Therefore, this brings about the need to find funds with high liquidity since their trading costs are lower. To that effect, SPY has high liquidity. It has also become a go-to for investors that are out to get a fund with active traders.

Best Leveraged: PPLC

Leverage funds like PPLC are short term investments, hence, anyone investing needs to be wary of the risk that may occur. Nonetheless, the PortfolioPlus ETF seeks to offer higher returns compared to the regular S&P 500 return. The leverage is increased to 1.35 times and this gives investors a 135% exposure to the S&P 500. The result could be immense gains, especially in bull markets.

Furthermore, a rebalancing of the fund is carried out on a daily basis, so there are often disparities when the fund is compared with the underlying asset tracked. In line with that, the expense ratio of this fund is 0.67% and it is quite significant compared to some. Needless to say, it is still lower to some leveraged funds.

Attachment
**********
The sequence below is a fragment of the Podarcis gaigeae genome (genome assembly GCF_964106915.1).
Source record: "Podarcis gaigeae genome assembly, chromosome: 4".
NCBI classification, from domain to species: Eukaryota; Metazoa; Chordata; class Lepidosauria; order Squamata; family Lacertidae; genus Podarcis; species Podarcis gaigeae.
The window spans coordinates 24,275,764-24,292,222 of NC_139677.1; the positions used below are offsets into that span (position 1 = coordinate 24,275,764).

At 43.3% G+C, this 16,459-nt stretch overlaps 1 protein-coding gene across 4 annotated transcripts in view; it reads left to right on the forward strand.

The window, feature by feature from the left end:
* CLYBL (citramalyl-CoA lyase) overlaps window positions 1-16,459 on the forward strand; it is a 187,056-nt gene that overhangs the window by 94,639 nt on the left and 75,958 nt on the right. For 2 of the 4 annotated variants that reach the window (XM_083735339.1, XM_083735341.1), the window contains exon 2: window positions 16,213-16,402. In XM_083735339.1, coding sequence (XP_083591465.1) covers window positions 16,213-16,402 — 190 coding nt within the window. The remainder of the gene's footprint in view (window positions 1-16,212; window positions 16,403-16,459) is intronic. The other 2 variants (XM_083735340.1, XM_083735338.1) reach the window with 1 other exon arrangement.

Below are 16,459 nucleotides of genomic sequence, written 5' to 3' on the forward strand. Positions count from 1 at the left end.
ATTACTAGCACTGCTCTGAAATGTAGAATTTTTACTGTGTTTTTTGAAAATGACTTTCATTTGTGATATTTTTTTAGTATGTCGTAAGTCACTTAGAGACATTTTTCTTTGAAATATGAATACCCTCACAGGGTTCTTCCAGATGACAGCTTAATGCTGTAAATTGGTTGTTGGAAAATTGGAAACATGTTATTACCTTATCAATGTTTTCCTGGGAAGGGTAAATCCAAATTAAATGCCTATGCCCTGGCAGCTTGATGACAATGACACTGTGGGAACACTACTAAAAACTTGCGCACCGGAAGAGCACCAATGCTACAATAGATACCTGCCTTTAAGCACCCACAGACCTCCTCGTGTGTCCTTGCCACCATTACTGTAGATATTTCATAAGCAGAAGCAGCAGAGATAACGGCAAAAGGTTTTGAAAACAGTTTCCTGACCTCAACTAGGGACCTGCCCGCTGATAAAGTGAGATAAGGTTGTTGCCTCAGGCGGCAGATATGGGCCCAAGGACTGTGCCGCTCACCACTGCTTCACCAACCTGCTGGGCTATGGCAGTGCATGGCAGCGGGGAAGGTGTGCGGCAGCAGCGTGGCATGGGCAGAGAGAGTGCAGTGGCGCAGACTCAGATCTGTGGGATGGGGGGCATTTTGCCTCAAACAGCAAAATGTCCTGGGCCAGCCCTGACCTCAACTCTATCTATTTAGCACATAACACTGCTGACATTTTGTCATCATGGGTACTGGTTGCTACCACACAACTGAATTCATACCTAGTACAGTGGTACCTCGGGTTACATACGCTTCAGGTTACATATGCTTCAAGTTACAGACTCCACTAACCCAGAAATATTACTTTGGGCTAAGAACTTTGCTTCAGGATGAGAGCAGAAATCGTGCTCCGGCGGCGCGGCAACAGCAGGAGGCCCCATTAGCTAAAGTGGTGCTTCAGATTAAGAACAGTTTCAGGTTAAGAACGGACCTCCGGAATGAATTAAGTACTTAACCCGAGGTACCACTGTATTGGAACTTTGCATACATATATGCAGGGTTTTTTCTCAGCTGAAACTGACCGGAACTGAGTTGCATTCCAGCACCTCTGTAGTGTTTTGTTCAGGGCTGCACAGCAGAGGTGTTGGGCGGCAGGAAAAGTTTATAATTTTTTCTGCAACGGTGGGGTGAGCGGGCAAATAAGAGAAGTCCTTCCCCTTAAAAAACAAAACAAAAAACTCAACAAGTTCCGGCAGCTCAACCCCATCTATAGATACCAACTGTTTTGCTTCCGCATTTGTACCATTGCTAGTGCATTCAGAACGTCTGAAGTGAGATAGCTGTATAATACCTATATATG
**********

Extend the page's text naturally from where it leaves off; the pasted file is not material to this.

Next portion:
Whether you’re a new or old investor, good knowledge of what ETFs and S&P 500 entails enables you to make better decisions about your investment. You also get to know the best ETFs that track S&P 500 and as such, the ones with the most potential to choose. Therefore, keep these useful tips in mind to make informed decisions that will yield gains in the short and long run.